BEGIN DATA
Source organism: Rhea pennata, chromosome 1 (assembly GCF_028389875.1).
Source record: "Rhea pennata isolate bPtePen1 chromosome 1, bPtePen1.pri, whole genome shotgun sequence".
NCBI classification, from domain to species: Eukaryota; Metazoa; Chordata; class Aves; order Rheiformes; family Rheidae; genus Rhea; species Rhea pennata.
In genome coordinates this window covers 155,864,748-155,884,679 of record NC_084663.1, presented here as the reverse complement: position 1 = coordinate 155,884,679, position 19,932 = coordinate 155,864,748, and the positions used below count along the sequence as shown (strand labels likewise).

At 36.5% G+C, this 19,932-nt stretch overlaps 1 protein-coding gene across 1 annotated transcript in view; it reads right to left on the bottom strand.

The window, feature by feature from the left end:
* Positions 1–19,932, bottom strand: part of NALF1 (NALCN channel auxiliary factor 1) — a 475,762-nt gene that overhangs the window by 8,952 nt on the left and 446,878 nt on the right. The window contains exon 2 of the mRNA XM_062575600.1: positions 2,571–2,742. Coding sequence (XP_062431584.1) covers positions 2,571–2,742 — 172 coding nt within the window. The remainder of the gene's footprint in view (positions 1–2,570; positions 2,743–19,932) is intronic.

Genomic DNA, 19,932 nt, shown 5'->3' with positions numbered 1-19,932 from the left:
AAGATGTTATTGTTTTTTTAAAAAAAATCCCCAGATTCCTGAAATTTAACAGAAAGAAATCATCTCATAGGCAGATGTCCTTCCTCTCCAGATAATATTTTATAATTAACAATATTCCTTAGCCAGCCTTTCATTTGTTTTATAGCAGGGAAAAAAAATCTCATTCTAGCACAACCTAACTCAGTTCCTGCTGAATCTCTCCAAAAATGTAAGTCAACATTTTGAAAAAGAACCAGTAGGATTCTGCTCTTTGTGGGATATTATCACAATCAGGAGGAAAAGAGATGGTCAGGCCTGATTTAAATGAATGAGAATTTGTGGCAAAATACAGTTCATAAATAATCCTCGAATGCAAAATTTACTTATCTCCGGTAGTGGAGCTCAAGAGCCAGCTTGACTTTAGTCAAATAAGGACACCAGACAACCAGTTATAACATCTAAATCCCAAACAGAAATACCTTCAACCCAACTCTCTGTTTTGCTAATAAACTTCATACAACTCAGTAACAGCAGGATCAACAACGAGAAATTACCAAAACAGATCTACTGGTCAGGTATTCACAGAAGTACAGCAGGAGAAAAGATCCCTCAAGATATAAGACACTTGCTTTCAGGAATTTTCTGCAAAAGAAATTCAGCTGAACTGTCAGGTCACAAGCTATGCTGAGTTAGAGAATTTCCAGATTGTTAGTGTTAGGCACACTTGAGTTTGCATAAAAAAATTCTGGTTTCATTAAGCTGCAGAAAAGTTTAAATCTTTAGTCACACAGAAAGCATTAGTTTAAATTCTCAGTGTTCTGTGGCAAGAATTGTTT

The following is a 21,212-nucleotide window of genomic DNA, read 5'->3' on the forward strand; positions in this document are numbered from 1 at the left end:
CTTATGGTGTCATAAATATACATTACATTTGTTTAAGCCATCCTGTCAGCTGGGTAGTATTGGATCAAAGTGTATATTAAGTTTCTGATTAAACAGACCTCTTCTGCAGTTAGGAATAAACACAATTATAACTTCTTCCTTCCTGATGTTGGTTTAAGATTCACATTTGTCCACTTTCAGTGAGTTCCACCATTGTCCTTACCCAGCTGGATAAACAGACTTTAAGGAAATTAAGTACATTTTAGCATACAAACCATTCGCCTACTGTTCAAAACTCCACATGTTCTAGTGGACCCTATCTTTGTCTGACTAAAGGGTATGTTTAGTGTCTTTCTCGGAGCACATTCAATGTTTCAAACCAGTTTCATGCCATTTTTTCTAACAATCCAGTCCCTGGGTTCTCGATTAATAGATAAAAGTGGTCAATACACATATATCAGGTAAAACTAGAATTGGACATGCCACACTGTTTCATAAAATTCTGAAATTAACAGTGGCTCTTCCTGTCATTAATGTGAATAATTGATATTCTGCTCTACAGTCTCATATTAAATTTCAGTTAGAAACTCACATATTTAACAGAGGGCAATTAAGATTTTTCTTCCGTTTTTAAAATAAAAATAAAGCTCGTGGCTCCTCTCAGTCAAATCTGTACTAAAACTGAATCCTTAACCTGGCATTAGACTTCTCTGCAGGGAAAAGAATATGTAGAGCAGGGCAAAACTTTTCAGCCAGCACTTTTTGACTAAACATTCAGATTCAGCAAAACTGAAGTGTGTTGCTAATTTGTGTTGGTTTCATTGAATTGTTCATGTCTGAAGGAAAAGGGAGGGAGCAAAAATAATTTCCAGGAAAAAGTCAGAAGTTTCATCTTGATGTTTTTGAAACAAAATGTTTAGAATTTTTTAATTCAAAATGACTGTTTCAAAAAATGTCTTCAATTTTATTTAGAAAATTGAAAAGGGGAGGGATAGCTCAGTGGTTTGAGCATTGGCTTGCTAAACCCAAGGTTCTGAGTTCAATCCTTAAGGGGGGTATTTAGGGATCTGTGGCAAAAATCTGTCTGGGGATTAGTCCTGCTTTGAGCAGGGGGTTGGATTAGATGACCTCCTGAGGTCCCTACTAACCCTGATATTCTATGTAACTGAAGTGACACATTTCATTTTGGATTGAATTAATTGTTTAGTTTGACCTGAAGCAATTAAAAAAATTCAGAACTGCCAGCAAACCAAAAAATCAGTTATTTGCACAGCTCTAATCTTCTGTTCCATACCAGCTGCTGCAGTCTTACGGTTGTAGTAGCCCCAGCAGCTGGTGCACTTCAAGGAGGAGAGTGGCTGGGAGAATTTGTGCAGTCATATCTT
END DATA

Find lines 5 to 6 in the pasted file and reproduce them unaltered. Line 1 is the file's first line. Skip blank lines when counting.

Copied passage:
At 36.5% G+C, this 19,932-nt stretch overlaps 1 protein-coding gene across 1 annotated transcript in view; it reads right to left on the bottom strand.

The window, feature by feature from the left end: